"A room without books is like a body without a soul." ~ Cicero.

"A room without books is like a body without a soul." ~ Cicero.
"I find television very educating. Every time somebody turns on the set, I go into the other room and read a book." ~ Groucho Marx

Tuesday, July 20, 2010

a beautiful post on Jane Austen

I am an ardent Jane Austen admirer, having read Pride and Prejudice at the age of 14 ... I was overwhelmed by this post that I found while roaming around in blogosphere.

Wednesday, July 7, 2010

Diary of An Extraordinary Girl

A lot has been said and written about this book since its first version was published in 1947 under the Dutch title Het Achterhuis.
Later, it had been published throughout the world, the English title being "Anne Frank: The Diary of a Young Girl". It has been made into plays, movies and television adaptations besides being translated into thirty-one languages.

I have heard about this book since my childhood, but, somehow, had never got the chance to read it. Last August, during my stay at my aunt's place, I borrowed this book from my cousin. And finally I have read it!!

Anne Frank had received the diary as a birthday present on June 12, 1942, the day she had turned thirteen. Her first note was, "I hope I shall be able to confide in you completely, as I have never been able to do in anyone before, and I hope that you will be a great support and comfort to me." She had begun her entries from June 14, 1942.

She never knew that this diary of a thirteen-year old schoolgirl, where she wrote about her school, teachers, friends, family and the boys who used to fall in love with her, would one day turn into a priceless document about the World War II.

Life was becoming difficult for the Jews since the previous decade, because of the increasing anti-Jew decrees and laws enforced by Hitler. Anne's father Otto Frank and the family used to live in Germany when Anne was born in 1929 in the city of Frankfurt.
When Otto Frank had sensed the impending Nazi persecution, he had left Frankfurt, with his family, in the summer of 1933. He went to Holland where he established himself in the food products business and the Franks were settled in Amsterdam, by the spring of 1934.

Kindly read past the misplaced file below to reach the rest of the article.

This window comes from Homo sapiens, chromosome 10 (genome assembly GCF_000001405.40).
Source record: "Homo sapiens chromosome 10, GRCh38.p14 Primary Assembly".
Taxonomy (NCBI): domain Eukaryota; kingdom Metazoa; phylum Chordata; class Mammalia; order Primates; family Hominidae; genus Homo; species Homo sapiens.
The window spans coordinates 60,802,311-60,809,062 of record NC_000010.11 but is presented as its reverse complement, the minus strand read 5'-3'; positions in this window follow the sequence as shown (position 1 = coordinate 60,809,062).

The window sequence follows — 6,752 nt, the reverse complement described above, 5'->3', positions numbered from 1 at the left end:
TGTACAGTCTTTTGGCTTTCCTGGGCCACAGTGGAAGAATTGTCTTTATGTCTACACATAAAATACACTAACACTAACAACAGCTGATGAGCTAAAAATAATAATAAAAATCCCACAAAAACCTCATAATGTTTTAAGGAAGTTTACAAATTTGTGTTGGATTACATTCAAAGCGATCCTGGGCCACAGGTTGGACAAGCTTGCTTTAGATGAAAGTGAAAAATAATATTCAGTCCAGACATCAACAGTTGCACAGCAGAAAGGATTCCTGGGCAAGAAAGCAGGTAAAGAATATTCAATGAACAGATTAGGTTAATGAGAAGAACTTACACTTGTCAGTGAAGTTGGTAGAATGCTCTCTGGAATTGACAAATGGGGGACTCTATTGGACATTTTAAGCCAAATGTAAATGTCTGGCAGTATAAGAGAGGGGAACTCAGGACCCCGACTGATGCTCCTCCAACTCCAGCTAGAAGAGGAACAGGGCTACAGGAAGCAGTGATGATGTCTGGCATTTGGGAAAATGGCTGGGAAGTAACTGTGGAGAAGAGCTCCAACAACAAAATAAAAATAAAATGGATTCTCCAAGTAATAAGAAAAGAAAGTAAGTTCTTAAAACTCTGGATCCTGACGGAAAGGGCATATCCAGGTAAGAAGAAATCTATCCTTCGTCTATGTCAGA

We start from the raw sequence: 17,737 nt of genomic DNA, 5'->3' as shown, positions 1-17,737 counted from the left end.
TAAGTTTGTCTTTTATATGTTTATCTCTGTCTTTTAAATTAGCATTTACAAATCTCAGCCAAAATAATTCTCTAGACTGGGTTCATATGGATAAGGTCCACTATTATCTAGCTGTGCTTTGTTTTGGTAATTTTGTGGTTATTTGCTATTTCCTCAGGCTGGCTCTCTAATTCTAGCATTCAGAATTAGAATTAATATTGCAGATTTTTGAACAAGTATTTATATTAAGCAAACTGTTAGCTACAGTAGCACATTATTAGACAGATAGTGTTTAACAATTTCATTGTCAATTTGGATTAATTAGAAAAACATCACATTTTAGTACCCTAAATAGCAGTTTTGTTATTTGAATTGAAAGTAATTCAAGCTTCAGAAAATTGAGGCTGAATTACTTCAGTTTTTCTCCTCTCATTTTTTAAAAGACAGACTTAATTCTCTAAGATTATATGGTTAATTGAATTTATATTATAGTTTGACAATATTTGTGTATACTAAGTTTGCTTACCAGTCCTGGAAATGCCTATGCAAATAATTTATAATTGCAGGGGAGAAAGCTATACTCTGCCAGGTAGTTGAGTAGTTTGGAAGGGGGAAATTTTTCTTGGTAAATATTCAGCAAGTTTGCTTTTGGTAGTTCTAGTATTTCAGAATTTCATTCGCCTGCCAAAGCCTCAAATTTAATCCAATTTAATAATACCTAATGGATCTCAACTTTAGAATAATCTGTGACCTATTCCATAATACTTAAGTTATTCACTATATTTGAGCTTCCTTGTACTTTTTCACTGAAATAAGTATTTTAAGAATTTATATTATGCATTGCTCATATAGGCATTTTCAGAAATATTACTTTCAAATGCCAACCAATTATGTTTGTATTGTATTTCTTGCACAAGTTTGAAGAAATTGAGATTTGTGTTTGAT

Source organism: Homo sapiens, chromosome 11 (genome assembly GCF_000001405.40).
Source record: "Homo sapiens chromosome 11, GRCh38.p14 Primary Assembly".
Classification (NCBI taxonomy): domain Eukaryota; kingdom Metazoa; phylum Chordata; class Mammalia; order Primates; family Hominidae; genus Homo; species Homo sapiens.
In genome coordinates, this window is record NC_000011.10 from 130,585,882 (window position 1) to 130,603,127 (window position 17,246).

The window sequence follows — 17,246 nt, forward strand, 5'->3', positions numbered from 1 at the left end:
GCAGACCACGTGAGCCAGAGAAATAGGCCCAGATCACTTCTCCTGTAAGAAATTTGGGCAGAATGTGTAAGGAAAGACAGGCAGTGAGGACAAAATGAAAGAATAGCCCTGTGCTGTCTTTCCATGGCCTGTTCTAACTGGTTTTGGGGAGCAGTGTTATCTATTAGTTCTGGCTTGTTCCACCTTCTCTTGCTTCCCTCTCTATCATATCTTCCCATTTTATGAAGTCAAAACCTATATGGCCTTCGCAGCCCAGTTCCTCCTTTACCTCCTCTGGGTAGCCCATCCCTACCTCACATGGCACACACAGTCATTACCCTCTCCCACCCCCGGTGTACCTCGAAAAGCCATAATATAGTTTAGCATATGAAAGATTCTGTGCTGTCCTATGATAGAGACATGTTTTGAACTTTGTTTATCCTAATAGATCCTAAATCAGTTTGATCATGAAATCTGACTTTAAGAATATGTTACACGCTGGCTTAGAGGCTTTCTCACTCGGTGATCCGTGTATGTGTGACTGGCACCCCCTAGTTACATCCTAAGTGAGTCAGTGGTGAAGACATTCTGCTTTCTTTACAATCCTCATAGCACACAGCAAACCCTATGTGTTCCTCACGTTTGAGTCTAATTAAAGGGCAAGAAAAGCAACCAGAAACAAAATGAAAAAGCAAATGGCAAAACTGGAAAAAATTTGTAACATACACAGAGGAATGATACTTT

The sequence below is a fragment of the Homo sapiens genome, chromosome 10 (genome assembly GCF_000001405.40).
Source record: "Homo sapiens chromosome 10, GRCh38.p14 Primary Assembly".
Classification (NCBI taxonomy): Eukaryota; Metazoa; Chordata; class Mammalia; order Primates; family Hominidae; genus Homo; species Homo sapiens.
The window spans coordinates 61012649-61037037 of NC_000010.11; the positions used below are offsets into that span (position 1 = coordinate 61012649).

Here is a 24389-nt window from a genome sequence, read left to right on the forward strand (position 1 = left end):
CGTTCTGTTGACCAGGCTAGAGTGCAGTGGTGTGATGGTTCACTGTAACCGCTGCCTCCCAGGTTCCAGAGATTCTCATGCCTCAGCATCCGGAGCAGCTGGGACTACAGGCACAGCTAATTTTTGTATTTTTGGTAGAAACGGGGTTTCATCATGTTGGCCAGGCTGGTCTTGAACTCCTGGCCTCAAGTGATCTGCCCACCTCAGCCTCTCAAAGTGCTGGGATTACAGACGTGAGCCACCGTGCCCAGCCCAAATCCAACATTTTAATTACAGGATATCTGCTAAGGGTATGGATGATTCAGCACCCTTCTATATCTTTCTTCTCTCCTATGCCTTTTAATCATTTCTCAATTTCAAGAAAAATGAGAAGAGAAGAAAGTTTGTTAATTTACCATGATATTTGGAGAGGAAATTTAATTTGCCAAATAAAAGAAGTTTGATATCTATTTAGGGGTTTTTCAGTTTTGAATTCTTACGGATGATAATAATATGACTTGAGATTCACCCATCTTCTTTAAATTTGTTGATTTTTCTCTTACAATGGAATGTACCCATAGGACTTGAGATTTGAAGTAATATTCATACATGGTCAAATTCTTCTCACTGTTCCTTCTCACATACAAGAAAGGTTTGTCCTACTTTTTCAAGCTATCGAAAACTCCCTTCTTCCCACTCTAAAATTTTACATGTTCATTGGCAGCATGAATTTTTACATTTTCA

During the next few years, Anne and her elder sister Margot grew up in Amsterdam like any other Dutch girl.

But things changed when the Germans invaded Holland in 1940. Initially, the impact was not felt by Anne - being compelled to leave the Montessori School and attend the Jewish Lyceum was the only change that she had to face.
When the Nazis began and continued with the roundup and deportation of Jews in Amsterdam in 1941, Otto Frank arranged for his family's safety. Although, he was forced to leave his business by a German decree, his Dutch employees and associates remained loyal friends. A group of rooms at the top and back of the building (on Prinsengracht Canal) that served as an office and warehouse for the business, was secretly made into a hiding place. - - - - - -

- -  If I start telling you about this intriguing account, I don't think I would be able to stop myself.

The last entry of Anne's Diary was made on August 1, 1944. And what an entry it was! Such introspection, self-evaluation and meditative thoughts coming from a mere fifteen year old is bound to amaze every reader!! In fact, the entire diary is amazing, more so if you keep in mind the age of the writer and the conditions in which it was written.
It contains a poignant and detailed account of those 25 months that were spent in hiding by that group of eight people. The living conditions,the challenges, the deteriorating menu and the oppression of the Jews would weigh heavily on the readers' minds. At the same time, the reader would draw inspiration from the intellectual quality of the life that was led in the "Secret Annexe". They gifted each other books, they wrote stories and poems for birthdays, they received books as gifts and as a regular supply from the library from the people who helped sustain them. Anne studied everything that a teenage girl should study. She read history and made family trees, she did maths, she learnt French words and their pronunciations. She always had her hands and mind full and was always busy.
She dreamed of returning to school some time soon, when things normalized. She wanted to go places and had visions and plans. She despised the life of a housewife that other women might like. Could we have blamed them, had they lived a life of utter dejection and resignation during that period? I do not think so! But the kind of life they led makes our hearts bow down with respect. We should feel ashamed of ourselves every time we give up easily.

This account would be incomplete if I do not put in a special word for Anne's maturity and will to improve. Throughout the period in hiding, we find Anne analyzing her weaknesses and trying to shed them - she tries and tries to become a better human being. I wonder if any teenager living in stable, peaceful and predictable conditions have ever done the same.

The Gestapo penetrated into the hiding place and imprisoned the inhabitants on August 4, 1944. The pages of Anne's diary and notebook were strewn on the floor when Miep and Elli, two of Otto Frank's associates, found them.
They handed these to Otto Frank when he returned to Amsterdam, months after the war ended in May 1945. The rest of his family had been obliterated by then.

Initially, Otto Frank made copies of Anne's diary and privately circulated them. Later it was published in Amsterdam in June 1947.

I gathered from the Miep Gies website that after the Bible, the diary of Anne Frank is the most widely read book in the world.